The Truth Behind the Peace Process
The last time the Mideast peace process filled daily headlines, it failed—disastrously.
That was Camp David, in July 2000. There, then-Israeli Prime Minister Ehud Barak offered an enormous bill of goods to Yasser Arafat, asking for only peace in return—a simple acceptance by the Palestinians of Israel’s right to exist. But the Palestinian leader turned him down. And shortly after, things turned ugly. An intifada began that still continues, having claimed about 3,000 lives to date.
The outcome was hardly a shock. Why? Because Israel’s real war has always been one of just trying to win acceptance.
This is a tiny, Western-style democracy of 6 million—80 percent of whom are Jewish—crowded by hostile, autocratic monarchies and Islamic republics with combined populations approaching 400 million. Some of the fiercest hostility comes from the Palestinian portion of Israel’s own population, which has fought an off-and-on war for independence from the beginning.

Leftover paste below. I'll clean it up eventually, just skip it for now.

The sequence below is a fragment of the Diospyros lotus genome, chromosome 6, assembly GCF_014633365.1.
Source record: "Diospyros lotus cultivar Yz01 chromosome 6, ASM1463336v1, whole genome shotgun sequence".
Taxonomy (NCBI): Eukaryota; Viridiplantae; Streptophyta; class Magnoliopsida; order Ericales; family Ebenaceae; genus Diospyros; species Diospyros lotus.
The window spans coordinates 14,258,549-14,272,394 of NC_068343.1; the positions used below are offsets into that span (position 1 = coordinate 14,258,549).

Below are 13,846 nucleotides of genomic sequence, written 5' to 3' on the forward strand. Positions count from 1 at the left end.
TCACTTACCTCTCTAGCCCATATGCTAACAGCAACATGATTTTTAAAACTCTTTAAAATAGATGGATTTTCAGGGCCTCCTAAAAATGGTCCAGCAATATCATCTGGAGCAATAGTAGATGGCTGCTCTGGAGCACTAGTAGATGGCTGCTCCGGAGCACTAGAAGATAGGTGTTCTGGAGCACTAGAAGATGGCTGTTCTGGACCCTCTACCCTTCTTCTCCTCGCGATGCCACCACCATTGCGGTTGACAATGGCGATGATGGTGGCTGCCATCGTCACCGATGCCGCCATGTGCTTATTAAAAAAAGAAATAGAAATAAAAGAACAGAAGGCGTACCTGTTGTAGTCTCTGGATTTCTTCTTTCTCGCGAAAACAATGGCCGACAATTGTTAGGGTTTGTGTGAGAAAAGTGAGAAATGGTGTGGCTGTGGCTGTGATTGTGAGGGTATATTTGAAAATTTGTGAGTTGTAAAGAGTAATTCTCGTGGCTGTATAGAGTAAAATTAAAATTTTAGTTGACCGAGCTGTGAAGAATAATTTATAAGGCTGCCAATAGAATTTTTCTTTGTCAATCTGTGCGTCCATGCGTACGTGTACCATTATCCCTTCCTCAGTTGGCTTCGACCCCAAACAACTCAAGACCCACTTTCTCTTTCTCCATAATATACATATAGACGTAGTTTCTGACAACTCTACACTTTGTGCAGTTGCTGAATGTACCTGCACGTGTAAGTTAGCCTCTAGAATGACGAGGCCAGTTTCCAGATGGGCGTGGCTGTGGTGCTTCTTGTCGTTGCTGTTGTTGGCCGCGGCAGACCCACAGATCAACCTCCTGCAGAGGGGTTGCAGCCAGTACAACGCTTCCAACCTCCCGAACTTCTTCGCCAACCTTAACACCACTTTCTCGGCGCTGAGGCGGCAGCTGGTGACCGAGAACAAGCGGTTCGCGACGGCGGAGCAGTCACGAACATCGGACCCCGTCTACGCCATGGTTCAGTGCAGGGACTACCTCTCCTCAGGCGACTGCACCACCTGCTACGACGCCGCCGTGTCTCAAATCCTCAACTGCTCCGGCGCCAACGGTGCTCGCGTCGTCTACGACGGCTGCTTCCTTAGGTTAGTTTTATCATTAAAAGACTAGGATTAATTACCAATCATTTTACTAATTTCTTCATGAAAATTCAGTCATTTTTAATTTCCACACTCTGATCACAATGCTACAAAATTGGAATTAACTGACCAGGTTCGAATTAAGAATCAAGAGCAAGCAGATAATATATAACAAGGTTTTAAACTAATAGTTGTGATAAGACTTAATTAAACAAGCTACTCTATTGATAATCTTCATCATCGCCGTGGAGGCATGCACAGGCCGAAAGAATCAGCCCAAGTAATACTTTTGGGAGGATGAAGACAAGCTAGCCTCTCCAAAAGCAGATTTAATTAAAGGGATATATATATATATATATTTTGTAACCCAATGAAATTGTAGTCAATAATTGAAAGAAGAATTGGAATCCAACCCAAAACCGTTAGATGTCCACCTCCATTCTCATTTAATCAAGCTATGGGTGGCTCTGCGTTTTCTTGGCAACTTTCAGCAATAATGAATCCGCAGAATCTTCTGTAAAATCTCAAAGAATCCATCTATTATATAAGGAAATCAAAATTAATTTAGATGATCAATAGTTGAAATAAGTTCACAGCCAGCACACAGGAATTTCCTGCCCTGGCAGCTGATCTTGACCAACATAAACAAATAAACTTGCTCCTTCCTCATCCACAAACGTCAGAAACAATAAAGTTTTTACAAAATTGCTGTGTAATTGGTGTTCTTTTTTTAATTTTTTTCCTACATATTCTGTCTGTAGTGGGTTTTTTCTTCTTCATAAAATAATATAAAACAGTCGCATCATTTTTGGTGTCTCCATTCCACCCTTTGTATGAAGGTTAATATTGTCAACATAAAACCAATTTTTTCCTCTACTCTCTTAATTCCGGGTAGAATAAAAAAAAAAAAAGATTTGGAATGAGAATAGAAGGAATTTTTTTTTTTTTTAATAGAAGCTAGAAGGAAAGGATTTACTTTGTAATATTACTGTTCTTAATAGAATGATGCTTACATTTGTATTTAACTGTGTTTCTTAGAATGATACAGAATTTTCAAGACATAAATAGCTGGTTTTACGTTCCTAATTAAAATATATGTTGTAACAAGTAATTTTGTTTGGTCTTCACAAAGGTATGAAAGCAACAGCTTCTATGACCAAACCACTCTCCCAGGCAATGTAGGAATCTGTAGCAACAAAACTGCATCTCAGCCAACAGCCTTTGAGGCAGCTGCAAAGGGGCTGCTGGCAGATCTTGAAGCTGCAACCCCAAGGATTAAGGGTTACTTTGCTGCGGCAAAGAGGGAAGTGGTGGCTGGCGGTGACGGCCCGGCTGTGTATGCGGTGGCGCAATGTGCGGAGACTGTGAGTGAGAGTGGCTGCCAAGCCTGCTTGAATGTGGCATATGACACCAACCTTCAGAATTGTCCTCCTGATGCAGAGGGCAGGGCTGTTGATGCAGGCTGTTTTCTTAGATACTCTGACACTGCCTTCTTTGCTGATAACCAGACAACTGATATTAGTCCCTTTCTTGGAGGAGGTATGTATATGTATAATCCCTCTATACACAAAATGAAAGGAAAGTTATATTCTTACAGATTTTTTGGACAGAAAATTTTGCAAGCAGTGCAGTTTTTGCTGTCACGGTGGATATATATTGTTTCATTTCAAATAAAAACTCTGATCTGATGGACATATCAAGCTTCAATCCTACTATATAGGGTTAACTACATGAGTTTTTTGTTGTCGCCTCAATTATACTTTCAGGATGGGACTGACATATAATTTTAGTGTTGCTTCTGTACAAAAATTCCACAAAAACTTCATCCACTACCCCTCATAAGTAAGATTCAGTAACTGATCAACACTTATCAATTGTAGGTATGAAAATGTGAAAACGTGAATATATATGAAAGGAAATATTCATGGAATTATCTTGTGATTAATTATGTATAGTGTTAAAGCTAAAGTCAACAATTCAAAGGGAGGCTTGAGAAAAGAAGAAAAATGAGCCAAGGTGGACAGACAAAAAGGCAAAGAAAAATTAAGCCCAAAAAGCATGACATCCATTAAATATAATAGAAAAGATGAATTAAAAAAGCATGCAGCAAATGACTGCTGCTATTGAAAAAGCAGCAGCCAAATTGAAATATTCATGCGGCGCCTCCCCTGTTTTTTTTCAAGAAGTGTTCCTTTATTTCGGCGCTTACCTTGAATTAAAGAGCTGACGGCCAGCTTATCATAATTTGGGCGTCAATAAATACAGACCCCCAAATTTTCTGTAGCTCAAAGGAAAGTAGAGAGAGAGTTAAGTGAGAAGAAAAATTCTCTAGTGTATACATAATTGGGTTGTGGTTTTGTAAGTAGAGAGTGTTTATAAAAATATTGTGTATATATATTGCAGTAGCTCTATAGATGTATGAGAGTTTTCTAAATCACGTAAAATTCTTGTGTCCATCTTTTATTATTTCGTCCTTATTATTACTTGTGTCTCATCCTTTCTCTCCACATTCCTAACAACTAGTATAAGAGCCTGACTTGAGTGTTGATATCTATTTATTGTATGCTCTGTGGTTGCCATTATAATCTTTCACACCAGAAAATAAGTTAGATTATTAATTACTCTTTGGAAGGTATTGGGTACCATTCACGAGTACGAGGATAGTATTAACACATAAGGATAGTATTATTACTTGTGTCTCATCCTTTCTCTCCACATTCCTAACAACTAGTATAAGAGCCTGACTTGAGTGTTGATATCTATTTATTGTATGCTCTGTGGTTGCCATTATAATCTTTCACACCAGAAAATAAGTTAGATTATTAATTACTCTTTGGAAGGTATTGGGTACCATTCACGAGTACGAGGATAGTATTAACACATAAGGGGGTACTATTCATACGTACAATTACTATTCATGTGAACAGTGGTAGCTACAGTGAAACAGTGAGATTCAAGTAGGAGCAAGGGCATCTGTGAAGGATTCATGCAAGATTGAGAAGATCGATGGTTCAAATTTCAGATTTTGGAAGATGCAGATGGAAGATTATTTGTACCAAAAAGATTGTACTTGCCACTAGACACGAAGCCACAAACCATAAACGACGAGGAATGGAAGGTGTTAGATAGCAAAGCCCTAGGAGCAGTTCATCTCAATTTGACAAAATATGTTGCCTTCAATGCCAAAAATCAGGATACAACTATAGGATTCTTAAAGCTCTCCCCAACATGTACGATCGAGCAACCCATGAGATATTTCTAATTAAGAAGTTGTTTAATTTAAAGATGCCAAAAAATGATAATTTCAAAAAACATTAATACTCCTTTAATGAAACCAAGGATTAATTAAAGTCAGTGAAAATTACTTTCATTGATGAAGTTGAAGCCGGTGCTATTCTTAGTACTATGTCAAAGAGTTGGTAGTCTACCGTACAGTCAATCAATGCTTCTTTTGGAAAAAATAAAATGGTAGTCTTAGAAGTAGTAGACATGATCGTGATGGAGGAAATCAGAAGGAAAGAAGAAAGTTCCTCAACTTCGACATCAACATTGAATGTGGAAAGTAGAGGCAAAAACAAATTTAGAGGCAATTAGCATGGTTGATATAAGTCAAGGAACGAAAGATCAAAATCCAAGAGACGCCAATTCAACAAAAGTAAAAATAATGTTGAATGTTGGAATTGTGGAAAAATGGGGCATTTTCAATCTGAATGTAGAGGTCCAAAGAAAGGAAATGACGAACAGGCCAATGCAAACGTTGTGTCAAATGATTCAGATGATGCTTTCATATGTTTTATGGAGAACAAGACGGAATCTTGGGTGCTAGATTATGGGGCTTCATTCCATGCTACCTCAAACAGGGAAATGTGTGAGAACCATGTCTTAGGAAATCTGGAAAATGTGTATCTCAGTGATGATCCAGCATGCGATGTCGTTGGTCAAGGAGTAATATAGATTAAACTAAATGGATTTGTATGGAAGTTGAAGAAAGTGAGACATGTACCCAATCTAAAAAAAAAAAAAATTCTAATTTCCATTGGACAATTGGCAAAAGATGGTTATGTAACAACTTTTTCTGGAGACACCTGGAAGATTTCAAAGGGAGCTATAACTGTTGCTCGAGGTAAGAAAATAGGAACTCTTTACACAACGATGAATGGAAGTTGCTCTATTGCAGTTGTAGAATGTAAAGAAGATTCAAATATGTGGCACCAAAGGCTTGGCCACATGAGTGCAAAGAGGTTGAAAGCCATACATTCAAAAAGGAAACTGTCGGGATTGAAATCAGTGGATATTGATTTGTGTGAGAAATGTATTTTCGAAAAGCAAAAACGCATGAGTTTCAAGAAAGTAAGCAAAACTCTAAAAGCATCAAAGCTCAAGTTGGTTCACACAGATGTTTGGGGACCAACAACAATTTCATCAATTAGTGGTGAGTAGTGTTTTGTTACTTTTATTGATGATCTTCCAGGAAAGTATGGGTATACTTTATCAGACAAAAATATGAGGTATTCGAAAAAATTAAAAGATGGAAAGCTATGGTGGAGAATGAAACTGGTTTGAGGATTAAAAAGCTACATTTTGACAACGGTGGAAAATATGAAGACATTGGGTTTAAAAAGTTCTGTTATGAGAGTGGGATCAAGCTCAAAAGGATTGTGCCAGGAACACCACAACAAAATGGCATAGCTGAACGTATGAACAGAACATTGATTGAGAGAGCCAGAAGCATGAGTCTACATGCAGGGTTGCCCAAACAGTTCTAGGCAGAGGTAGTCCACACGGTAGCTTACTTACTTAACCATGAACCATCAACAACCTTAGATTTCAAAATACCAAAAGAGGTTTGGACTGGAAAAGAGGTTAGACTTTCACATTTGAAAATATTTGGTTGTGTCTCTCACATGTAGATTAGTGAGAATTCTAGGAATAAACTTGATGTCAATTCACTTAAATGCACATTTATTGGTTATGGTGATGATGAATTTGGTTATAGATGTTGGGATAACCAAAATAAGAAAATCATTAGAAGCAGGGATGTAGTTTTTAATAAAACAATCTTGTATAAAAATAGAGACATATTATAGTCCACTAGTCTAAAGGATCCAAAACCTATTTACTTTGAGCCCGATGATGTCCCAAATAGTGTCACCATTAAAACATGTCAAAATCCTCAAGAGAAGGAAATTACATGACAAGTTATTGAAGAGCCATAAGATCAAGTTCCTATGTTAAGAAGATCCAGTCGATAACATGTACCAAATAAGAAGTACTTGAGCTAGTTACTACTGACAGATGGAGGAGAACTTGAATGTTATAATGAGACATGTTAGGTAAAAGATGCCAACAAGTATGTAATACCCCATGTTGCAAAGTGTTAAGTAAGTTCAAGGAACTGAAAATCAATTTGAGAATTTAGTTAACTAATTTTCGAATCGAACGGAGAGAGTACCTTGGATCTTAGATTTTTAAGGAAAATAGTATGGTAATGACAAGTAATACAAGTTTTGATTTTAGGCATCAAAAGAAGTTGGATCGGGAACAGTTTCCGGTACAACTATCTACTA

Israel held its ground for decades by prevailing in military struggles—but still never won its war for acceptance. In weary exasperation, in 1993 it turned to the path of negotiating for that acceptance. But negotiation doesn’t win wars, and seven years of Israel giving up land didn’t bring the Palestinians any closer to accepting the Jewish state. Camp David proved that.
Now, after two and a half years of responding to the drumbeat dirge of Palestinian terrorist attacks with military reprisals, again Israel is talking about negotiating for acceptance. The Arabs will take whatever Israel is willing to give. But they will never embrace the idea of having a Jewish state in their midst. The situation is insoluble. The peace process will fail again.
So as we watch this awkward dance, this doomed flirtation, between Israel and the Palestinians, with principally the United States and Europe looking on, the question is not whether they can succeed—they cannot. Rather, the interesting points to consider are twofold. First, what is motivating these four parties in trying again? Is it mere naïveté, or are other agendas at play? And second, what will be the effects upon each of them of yet another failure? How will one more breakdown hurt—or benefit—these four parties?
The answers to these questions are very telling.